MK58 Hunters. This version was continuously updated to accommodate the latest
weapons systems prior to being prematurely retired in the mid 1990’s as a
direct result of the end of the Cold War.
In 1944, Sir Sydney Camm, Chief Designer at Hawker Siddeley,
showed the Royal Air Force the design for the P.1040, a fast interceptor
fighter. Little interest was shown in it at first, but a year later the Royal
Navy chose the aircraft as a carrier-capable fighter designated Sea Hawk.
Almost at the same time, Hawker modified the design from P.1040 to the
swept-wing P.1052, which flew for the first time in November 1948. The new
P.1081 design was based on it. Resulting from the experienced gained and the flying
qualities of the P.1052 and P.1081, Hawker Siddeley developed the P.1067 as an
interceptor fighter to combat Soviet bomber formations. The main- and tail
wings had a sweep of 40º and at first sight the aircraft looked like a
radically altered version of the Sea Hawk. The shooting armament was a 30-mm
Aden cannon on floor-mount. The P.1067 took off on 20 July 1951 for the maiden
flight piloted by Neville Duke, and on 7 September 1953 the same test pilot
flew a P.1067 modified into the Hunter F.3 at 1171 km/hr over a measured
3-kilometre stretch for the absolute speed record. Amongst other achievements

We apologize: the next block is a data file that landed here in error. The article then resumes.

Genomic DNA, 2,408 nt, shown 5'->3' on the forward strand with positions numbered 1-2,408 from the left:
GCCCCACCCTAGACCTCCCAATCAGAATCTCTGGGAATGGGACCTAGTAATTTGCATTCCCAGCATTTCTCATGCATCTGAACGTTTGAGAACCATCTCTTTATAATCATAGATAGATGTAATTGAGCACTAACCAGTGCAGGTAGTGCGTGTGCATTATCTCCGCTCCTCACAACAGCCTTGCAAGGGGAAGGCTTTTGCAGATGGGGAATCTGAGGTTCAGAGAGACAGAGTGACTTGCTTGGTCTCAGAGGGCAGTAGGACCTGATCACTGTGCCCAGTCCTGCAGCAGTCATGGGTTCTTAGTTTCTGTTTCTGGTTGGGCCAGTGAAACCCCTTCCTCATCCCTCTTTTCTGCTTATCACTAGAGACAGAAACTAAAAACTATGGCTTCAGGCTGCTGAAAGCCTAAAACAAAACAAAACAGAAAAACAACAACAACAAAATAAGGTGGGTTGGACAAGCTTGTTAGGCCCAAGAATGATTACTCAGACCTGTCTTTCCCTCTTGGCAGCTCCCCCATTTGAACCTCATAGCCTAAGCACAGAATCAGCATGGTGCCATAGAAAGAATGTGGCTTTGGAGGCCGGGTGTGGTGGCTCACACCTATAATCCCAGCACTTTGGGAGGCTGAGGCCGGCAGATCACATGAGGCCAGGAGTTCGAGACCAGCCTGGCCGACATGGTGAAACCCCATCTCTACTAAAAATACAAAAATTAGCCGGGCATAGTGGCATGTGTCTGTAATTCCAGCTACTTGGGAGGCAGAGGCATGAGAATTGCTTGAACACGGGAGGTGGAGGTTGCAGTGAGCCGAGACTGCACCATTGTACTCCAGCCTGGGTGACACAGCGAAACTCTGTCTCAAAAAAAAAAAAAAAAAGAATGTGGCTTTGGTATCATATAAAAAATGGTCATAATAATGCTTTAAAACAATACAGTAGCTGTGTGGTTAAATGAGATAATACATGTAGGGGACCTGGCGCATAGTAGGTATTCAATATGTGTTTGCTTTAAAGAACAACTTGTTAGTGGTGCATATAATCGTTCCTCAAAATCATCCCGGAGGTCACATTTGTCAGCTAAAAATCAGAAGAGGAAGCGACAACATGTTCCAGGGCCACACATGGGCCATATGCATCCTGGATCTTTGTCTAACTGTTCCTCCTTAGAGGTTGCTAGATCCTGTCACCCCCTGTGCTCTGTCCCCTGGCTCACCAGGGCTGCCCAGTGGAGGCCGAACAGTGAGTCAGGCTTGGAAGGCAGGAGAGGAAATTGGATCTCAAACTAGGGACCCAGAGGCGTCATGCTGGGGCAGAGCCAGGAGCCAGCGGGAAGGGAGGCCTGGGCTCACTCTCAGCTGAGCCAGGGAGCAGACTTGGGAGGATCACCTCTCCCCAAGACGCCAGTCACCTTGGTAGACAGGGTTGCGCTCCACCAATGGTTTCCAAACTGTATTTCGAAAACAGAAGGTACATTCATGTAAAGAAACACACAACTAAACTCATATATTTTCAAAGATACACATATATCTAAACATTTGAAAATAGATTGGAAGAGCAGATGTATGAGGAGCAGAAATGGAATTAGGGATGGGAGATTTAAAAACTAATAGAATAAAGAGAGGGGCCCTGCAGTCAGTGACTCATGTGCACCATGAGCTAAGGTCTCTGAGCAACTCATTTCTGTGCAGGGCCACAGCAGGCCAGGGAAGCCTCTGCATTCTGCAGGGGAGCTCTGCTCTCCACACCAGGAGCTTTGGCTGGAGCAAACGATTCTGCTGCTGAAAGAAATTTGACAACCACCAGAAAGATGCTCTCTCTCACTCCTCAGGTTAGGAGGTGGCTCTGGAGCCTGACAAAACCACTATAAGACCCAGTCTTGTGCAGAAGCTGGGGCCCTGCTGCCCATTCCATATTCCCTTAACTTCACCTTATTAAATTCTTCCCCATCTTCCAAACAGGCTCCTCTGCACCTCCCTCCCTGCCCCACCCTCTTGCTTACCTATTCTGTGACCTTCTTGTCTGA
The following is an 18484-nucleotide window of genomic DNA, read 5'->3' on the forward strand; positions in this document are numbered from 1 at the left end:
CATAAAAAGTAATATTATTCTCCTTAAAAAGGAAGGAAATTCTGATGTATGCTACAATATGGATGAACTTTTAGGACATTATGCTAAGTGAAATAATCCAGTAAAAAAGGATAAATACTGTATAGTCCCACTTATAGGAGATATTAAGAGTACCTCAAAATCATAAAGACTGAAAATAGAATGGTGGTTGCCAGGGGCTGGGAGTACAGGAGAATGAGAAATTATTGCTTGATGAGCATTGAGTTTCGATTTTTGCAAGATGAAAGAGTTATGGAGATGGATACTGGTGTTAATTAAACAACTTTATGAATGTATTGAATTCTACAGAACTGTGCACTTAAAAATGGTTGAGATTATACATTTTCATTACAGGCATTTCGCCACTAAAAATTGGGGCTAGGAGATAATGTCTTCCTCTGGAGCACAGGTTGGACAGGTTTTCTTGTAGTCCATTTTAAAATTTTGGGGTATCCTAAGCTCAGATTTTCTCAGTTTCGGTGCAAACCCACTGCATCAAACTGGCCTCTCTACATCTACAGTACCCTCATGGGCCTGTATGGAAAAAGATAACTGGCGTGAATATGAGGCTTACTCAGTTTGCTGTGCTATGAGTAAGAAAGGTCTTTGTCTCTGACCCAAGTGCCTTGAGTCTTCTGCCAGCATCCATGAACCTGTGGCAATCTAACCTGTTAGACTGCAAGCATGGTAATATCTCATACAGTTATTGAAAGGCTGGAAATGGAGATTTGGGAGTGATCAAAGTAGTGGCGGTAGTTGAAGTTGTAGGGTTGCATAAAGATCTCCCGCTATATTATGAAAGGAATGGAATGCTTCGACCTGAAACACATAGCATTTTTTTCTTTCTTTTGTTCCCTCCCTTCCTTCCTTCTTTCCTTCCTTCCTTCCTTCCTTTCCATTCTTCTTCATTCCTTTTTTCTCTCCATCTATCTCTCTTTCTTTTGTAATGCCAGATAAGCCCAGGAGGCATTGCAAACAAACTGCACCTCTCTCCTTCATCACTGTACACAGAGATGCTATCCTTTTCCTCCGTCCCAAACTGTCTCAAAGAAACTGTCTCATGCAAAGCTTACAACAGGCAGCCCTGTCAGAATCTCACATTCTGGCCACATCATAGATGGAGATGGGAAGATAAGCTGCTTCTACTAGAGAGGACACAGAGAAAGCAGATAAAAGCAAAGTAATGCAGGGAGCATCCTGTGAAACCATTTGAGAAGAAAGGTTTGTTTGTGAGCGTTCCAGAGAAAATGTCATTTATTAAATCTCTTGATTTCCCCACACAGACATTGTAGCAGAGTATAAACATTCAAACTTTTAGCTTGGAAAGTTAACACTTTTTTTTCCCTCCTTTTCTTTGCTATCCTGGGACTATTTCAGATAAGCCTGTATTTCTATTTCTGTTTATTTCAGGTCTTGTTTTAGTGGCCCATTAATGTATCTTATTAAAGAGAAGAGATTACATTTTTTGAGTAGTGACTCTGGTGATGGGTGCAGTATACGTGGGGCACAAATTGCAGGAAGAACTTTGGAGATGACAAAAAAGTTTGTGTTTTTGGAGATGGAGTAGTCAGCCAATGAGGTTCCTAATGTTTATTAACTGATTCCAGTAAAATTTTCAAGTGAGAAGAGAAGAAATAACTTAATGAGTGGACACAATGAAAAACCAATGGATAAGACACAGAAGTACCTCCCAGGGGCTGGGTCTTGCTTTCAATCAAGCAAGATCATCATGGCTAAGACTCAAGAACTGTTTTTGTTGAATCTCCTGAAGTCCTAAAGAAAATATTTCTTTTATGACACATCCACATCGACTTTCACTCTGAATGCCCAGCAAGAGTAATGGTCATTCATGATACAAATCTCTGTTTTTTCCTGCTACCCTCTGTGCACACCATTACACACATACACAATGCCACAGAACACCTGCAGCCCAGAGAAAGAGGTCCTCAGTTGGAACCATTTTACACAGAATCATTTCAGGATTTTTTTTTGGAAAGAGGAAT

the Hunter went through the sound barrier in a dive on several occasions
including at air shows.
The RAF ordered two different versions. The F.1 with an Avon
203 engine (3300 kg thrust) accepted into 43 Squadron in July 1954 and the F.2
fitted with the Armstrong-Siddeley Sapphiere (3,500 kg thrust) which joined 257
Squadron in September the same year. Neither remained in service for long, for
very soon after acceptance the first weaknesses were seen, for example the F.1
engine compressor tended to stall at high altitude when the cannonn was fired.
Fuel consumption of both versions was extremely high and the 1502-litre tank
capacity inadequate, which naturally limited the flight endurance. These
problems were not cured until the introduction of the F.4 when the wing form
was modified and external disposable fuel tanks fitted. The tank capacity was
now between 1,884 litres with a further 910 litres in two additional tanks.The
shape of the Hunter was aerodynamically favourable so that the aircraft soon
became one of the most interesting fighters of its time. The main series model
for the RAF was the F.6 with Rolls-Royce Avon 203 engines produced as from
1955. By 1958 all operational squadrons of the Royal Air Force had been
converted to this type. Later the F.6 received the improved Avon 207 engine.
The Hunter was one of the great British postwar export